Scribes and Schools in Monarchic Judah: A Socio-Archaeological Approach
The question of the existence and nature of scribal institutions in ancient Israel has up to now been debated primarily on literary grounds. In placing the question of scribes and schools in a socio-archaeological context, as the present study does, this problem is reformulated. The focus shifts from the question of the prevalence of literary skills to the broader question of the function of those skills within ancient society.
With the Logos Bible Software edition, you have unprecedented access to the most important scholarly material on the history and culture of the ancient Near East in general and Israel in particular. The powerful search tools in your digital library help you locate the specific material relevant to your study. All references to the Old Testament are directly linked to the Hebrew texts in your library, along with your preferred English translations. What’s more, double-clicking any word in any language automatically opens up your preferred lexicons and searches for a match—giving you access to definitions, etymology, and usage examples. These advanced tools make the Logos edition of these important works on Israel’s history an important addition to the libraries of scholars, pastors, and students of the Old Testament.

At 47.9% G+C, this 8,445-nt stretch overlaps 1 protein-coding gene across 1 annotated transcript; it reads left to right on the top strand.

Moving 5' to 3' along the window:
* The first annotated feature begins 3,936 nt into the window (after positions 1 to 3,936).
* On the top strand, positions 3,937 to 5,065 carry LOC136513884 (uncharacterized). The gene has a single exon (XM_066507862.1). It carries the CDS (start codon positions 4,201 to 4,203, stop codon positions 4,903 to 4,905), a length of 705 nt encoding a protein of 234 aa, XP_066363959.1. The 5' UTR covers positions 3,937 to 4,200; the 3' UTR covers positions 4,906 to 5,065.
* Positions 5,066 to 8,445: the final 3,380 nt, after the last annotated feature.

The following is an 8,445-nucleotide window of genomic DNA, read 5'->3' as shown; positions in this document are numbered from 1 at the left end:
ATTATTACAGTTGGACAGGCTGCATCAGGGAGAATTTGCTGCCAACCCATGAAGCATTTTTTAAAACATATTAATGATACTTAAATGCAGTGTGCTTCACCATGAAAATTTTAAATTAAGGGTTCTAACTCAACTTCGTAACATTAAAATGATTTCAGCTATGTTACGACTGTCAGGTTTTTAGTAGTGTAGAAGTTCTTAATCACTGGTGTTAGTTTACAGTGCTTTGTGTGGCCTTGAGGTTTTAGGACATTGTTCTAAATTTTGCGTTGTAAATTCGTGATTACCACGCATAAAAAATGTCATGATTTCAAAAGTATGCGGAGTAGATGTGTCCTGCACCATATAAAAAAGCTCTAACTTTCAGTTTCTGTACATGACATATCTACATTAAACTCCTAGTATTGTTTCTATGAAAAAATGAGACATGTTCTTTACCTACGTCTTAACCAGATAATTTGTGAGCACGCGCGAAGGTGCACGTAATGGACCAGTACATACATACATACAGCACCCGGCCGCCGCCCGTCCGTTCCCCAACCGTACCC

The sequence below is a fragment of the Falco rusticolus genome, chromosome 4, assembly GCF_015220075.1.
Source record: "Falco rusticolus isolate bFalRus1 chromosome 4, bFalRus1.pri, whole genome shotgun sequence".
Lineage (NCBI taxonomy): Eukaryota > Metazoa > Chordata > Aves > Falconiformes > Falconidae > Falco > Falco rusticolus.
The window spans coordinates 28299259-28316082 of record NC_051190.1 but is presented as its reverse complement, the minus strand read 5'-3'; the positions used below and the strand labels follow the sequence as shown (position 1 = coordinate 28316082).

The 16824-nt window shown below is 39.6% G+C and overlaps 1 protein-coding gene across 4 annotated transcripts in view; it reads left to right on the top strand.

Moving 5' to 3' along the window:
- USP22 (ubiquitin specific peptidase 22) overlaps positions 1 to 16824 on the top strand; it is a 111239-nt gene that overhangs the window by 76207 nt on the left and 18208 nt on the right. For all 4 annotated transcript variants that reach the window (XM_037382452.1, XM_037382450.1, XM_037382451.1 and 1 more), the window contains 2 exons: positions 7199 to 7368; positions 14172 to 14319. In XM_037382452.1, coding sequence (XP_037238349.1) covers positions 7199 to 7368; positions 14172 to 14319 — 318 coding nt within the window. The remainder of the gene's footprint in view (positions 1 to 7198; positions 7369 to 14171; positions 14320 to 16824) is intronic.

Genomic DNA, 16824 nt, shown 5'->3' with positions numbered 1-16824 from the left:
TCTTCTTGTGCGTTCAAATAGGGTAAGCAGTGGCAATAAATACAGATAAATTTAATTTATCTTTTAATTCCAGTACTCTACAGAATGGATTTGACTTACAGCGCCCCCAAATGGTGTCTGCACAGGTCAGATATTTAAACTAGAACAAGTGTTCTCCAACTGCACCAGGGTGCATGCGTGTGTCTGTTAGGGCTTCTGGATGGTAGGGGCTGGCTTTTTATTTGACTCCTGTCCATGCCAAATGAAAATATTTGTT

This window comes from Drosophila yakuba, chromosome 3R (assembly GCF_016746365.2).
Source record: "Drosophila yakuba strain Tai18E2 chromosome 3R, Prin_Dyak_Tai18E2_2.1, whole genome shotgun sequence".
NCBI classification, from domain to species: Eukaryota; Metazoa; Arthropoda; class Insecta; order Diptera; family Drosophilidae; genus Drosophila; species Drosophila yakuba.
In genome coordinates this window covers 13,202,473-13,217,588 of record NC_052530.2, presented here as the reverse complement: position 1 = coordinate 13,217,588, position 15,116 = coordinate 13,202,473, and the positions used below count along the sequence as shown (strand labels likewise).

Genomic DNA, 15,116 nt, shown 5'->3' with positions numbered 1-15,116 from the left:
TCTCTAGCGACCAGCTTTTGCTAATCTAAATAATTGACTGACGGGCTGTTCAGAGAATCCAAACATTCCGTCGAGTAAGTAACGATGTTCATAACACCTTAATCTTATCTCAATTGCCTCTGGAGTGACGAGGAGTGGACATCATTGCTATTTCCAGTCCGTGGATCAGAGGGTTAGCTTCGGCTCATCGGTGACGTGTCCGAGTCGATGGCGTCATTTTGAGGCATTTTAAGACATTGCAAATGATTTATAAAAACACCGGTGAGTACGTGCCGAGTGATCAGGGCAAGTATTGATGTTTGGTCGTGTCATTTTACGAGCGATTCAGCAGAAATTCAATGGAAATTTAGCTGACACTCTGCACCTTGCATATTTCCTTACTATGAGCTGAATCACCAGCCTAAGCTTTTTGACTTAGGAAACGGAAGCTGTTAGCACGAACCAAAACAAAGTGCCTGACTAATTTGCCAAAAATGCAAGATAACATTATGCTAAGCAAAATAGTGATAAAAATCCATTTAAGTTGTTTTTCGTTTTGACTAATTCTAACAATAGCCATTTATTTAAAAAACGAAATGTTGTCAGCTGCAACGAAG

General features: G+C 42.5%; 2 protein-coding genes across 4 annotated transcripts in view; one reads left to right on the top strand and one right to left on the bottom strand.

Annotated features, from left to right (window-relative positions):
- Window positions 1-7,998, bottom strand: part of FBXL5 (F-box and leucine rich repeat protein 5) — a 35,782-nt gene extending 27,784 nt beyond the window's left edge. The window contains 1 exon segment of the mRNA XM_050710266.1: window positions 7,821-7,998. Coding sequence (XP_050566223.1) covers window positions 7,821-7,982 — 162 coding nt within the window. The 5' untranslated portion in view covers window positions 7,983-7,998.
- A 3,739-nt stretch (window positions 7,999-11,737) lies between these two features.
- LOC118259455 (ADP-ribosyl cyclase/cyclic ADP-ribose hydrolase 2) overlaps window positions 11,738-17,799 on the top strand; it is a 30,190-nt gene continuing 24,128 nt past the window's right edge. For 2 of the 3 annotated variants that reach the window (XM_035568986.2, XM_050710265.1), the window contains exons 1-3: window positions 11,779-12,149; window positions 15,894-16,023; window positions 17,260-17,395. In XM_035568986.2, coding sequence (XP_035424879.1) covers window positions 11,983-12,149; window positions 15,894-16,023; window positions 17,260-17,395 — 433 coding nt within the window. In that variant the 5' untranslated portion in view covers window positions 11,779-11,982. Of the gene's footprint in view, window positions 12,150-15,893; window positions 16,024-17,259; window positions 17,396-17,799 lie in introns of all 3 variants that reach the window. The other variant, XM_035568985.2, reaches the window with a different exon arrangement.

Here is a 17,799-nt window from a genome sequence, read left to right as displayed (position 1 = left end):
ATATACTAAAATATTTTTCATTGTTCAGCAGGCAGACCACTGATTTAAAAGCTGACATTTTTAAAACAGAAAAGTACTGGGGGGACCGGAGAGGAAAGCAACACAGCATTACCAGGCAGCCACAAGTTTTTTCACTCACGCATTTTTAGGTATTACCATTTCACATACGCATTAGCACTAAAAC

- Numerous charts and tables
- All references to the Old Testament are linked to original language texts and English translations in your library
- Title: Scribes and Schools in Monarchic Judah: A Socio-Archaeological Approach
- Author: David W. Jamieson-Drake
- Publisher: Sheffield Academic Press
- Publication Date: 1991
- Pages: 235
About David W. Jamieson-Drake
David W. Jamieson-Drake is the director of institutional research at Duke University.